Parents should warn children to stay away from them.



Just as law enforcement officers are starting to see a drop in clandestine meth labs, Franklin County and other parts of Missouri are being “flooded” with imported crystal meth smuggled in from Mexican “super labs.”

Franklin County narcotics investigators have been recording a slow, but steady, reduction in the number of local people making small batches of homemade meth, according to Detective Cpl. Scott Briggs with the Franklin County Narcotics Enforcement Unit.

In a recent 75-day period, the task force seized only two one-pot meth labs, Briggs said. “We’re not seeing as many as before.”

That’s mainly due to the grassroots effort over the last four years to pass local laws requiring prescriptions to purchase allergy and cold medications containing pseudoephedrine, the vital ingredient needed to make meth.

“The Mexicans decided to come in and flood the market when we started controlling pseudoephedrine,” Briggs said.

“The Mexican cartels have gone back to the old method (of meth-making) which doesn’t use pseudoephedrine,” said Detective Sgt. Jason Grellner, narcotics unit commander.

Users typically preferred meth made with pseudoephedrine because it packed a stronger “hit,” Grellner said. However, the crystal meth that authorities are seeing now is stronger and purer than before.

“The cartels have come up with a way to make very good crystal meth without using pseudoephedrine,” Grellner said.

“It can’t be replicated in the U.S.,” Grellner explained, because the chemicals used in the process are tightly regulated here.

“They (cartels) are flooding the southwest border with crystal meth as well as heroin,” he said.

K.C. Hub

Those illegal drug shipments are being funneled from border states to the Kansas City area and from there they are going to other points throughout the Midwest, Grellner said.

“Although the number of labs here is dwindling, we’re seeing large amounts of crystal meth coming in from Kansas City,” he remarked.

“We are working closely with out counterparts in Jackson County to investigate this,” Grellner said.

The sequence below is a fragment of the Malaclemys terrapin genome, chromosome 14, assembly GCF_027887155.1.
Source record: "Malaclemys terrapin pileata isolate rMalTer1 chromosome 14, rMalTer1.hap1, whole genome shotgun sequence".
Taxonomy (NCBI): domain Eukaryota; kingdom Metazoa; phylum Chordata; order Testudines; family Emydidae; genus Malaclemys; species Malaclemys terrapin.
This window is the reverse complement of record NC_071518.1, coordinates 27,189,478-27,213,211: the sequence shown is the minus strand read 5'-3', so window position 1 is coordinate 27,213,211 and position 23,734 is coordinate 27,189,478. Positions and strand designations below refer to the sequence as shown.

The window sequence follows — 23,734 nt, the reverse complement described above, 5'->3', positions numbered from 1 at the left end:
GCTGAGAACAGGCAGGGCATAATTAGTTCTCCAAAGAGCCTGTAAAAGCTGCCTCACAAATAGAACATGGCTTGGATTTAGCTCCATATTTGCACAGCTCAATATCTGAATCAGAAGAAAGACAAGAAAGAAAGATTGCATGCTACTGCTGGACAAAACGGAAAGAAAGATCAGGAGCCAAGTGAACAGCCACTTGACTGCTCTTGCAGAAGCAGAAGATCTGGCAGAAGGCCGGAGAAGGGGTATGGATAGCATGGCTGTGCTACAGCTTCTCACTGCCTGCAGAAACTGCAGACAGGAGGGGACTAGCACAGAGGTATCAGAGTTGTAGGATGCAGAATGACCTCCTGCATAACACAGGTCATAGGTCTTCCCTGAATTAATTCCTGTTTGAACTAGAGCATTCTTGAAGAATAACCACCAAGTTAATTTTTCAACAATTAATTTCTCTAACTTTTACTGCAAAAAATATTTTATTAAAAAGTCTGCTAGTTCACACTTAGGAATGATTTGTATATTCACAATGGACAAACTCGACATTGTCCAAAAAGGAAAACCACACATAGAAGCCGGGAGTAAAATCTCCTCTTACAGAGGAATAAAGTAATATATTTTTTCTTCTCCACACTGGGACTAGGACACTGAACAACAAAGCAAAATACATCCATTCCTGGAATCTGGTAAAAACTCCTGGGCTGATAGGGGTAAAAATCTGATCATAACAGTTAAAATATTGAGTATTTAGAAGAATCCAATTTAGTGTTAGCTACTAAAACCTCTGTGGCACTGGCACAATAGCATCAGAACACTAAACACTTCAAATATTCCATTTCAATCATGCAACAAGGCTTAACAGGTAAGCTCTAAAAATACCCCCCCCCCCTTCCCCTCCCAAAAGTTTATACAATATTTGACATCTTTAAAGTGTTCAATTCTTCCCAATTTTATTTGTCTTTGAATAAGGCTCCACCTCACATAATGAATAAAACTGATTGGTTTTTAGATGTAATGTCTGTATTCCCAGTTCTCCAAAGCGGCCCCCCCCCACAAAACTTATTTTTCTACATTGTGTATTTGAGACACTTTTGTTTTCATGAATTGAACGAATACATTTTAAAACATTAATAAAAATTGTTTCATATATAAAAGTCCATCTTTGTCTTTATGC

“We have networks of people here who make regular trips to K.C. to pick up crystal,” Briggs said. Those people make weekly trips and sometimes go every other day, he added.

An ounce of crystal meth sells for $1,500 to $1,700, Briggs said. But on the street it sells for $100 a gram, so a low-level dealer can make $2,800 from that ounce, he explained.

People also are getting the drugs sent through the mail and shipping services, Briggs said.

Hard to Investigate

Because meth cooks had to purchase pseudoephedrine in order to make the drug, it was easier to track suspects.

“With the imported crystal meth, we can’t just jump on the database and find out who has been buying cold pills,” Briggs said.

Also, the task force often received information about working meth labs from residents and law enforcement because of the strong odors emitted during the cooking process.

It’s more difficult to investigate suspects dealing and using crystal meth, Briggs said.

“It’s requiring more long-term investigations,” he said.

With small, local labs, task force officers could go to a home to speak with a suspect and if they smelled any suspicious odors they had probable cause to search the residence, Briggs said.

With crystal meth, if the homeowner won’t allow officers inside they have no probable cause to get a search warrant, he noted.

Briggs said citizens can help by taking note if they see an unusual amount of traffic at a home, with people coming and going, and contact the task force at 636-239-9700.